High altitude gardening is wild and unpredictable.
In the high country, there are few flowers in early to mid May. Yet, spring fever is everywhere and in everyone, despite gusting wind, snow flurries, ground squalls, rain, hail and gropple. Those who can, leave. The rest of us stay, with a crazy mix of pride for being tough and impatience for warm weather, which runs as deep and wild as the rivers' runoff.
The growing season here is short, with maybe sixty or so frost free nights. But, despite the climate and weather, the early risers emerge, including garlic.
Oh, garlic! The joy of seeing its straight, green shoots, popping up through mulch and snow. The promise of fat, purple cloves, to last throughout the year. The spiraling scapes, those lovely, pungent curls, to be sauteed and eaten in July.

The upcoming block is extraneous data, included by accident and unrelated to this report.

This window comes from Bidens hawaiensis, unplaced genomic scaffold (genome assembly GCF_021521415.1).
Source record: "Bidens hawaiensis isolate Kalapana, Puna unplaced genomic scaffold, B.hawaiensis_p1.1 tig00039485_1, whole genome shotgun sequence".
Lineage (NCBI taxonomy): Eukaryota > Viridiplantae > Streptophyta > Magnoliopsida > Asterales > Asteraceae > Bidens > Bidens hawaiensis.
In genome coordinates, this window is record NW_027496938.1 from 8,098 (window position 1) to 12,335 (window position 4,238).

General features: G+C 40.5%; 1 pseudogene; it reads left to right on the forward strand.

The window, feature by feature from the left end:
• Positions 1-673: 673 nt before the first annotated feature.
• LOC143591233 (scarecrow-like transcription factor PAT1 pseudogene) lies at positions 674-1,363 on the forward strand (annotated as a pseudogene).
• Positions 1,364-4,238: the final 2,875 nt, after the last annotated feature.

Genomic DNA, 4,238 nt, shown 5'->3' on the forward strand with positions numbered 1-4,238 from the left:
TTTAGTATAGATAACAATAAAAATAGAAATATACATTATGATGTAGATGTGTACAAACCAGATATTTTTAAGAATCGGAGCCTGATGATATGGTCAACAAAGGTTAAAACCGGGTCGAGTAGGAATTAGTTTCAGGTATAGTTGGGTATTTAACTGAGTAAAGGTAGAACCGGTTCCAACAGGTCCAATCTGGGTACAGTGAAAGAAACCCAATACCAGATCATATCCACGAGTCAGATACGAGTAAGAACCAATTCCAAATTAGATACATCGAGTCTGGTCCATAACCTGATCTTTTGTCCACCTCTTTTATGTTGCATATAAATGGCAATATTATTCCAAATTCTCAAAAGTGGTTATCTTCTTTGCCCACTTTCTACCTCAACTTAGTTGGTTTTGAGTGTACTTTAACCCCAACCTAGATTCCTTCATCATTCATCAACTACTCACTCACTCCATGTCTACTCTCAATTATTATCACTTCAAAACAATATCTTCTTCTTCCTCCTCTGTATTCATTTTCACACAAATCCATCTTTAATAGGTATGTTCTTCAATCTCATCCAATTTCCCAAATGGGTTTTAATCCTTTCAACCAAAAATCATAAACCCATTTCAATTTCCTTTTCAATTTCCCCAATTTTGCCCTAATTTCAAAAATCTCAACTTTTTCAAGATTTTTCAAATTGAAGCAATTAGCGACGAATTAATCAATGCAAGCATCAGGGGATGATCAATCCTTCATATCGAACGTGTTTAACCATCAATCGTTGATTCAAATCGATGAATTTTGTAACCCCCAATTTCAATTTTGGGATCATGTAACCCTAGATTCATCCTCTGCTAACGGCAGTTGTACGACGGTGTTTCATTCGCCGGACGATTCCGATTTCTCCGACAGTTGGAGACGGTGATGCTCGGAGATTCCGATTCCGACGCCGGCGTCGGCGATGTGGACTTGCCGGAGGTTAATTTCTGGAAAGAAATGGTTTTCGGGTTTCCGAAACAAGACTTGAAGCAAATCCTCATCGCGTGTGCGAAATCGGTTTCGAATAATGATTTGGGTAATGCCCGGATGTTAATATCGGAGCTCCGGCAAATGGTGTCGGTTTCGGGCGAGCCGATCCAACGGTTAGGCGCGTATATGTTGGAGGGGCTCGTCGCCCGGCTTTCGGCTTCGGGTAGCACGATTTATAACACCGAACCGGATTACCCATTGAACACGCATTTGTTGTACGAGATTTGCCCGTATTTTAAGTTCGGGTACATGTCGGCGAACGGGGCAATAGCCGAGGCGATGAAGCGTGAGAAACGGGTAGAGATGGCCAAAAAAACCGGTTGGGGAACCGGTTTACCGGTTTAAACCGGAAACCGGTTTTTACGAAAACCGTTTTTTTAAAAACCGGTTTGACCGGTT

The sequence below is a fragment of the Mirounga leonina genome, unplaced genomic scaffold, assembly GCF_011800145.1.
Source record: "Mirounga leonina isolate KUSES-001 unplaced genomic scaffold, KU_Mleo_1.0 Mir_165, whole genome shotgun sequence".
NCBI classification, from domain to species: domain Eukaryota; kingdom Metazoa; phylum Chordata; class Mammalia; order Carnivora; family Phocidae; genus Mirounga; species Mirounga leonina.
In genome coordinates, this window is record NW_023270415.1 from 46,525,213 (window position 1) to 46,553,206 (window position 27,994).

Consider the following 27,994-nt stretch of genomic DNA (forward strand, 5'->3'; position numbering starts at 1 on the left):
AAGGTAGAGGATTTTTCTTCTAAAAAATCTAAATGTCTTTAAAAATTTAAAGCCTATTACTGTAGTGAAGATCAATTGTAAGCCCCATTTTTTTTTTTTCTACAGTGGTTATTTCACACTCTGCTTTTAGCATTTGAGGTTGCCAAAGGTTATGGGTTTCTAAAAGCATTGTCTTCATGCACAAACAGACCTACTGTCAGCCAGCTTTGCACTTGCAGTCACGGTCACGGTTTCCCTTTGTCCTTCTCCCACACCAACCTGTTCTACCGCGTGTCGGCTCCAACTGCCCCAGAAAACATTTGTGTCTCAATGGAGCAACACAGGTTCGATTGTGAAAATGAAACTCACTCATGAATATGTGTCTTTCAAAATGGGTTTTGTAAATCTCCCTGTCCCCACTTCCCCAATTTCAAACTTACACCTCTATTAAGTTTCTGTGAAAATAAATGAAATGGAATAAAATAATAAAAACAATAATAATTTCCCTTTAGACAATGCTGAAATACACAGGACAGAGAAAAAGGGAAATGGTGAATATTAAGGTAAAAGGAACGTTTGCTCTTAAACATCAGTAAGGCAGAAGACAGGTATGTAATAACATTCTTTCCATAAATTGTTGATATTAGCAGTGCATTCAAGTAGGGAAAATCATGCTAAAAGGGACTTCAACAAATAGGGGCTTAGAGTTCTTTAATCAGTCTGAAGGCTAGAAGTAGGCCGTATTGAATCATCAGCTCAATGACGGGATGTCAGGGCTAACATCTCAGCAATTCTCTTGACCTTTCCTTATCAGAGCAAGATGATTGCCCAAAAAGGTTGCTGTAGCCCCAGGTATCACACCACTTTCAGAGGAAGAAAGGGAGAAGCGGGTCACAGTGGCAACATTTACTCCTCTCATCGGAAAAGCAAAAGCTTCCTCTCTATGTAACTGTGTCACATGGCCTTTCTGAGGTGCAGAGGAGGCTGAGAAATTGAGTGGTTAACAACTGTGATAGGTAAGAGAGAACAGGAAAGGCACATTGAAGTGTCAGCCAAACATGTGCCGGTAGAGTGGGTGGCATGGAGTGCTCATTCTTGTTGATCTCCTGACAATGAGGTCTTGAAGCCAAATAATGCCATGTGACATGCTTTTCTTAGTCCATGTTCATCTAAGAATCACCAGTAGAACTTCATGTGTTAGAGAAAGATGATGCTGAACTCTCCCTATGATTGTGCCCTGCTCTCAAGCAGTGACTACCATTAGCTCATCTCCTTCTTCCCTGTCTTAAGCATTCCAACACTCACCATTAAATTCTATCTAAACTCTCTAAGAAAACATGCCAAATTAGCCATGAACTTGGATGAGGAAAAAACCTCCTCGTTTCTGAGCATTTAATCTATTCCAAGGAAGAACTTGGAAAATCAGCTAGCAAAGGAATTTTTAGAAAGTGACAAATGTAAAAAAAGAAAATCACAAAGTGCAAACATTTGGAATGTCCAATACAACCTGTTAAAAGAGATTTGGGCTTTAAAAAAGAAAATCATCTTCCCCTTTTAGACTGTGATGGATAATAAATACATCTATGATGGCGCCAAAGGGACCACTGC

Perennials are showing up daily in my garden, thrilling to see emerge! So far there are bunching onions, chives, oregano and columbine. Strawberries, thyme and dianthus. Iris, salvia and parsley.
Why do any of us plant, water and nourish, high above sea level, with only 60 plus frost free nights? We may be overly optimistic and tenacious, but there is something extraordinary about getting your hands in the dirt, where the ground is frozen and unseen much of the year. There is something deeply satisfying, magical, ancestral and eternal about growing food and nurturing flowers, that connects a person to the elements of the earth and its life cycles that can be accessed in no other way.